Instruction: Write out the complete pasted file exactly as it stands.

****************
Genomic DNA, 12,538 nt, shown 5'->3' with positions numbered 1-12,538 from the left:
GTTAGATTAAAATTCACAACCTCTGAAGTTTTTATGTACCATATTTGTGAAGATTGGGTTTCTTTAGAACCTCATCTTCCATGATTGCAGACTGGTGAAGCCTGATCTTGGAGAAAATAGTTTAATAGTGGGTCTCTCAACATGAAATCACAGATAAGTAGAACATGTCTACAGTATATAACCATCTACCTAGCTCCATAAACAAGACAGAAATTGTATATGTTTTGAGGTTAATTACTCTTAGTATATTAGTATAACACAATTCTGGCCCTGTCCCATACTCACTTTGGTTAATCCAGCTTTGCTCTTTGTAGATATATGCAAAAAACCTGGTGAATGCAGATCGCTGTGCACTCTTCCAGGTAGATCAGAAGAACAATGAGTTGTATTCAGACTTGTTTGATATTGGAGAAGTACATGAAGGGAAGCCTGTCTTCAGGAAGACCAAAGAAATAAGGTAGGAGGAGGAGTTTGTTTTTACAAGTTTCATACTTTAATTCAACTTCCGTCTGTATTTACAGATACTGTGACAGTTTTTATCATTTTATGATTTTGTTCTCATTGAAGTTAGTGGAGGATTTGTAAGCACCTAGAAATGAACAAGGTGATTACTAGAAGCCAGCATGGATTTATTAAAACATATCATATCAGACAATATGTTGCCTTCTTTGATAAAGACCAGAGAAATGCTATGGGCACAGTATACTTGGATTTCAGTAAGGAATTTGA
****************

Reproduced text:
Genomic DNA, 12,538 nt, shown 5'->3' with positions numbered 1-12,538 from the left:
GTTAGATTAAAATTCACAACCTCTGAAGTTTTTATGTACCATATTTGTGAAGATTGGGTTTCTTTAGAACCTCATCTTCCATGATTGCAGACTGGTGAAGCCTGATCTTGGAGAAAATAGTTTAATAGTGGGTCTCTCAACATGAAATCACAGATAAGTAGAACATGTCTACAGTATATAACCATCTACCTAGCTCCATAAACAAGACAGAAATTGTATATGTTTTGAGGTTAATTACTCTTAGTATATTAGTATAACACAATTCTGGCCCTGTCCCATACTCACTTTGGTTAATCCAGCTTTGCTCTTTGTAGATATATGCAAAAAACCTGGTGAATGCAGATCGCTGTGCACTCTTCCAGGTAGATCAGAAGAACAATGAGTTGTATTCAGACTTGTTTGATATTGGAGAAGTACATGAAGGGAAGCCTGTCTTCAGGAAGACCAAAGAAATAAGGTAGGAGGAGGAGTTTGTTTTTACAAGTTTCATACTTTAATTCAACTTCCGTCTGTATTTACAGATACTGTGACAGTTTTTATCATTTTATGATTTTGTTCTCATTGAAGTTAGTGGAGGATTTGTAAGCACCTAGAAATGAACAAGGTGATTACTAGAAGCCAGCATGGATTTATTAAAACATATCATATCAGACAATATGTTGCCTTCTTTGATAAAGACCAGAGAAATGCTATGGGCACAGTATACTTGGATTTCAGTAAGGAATTTGA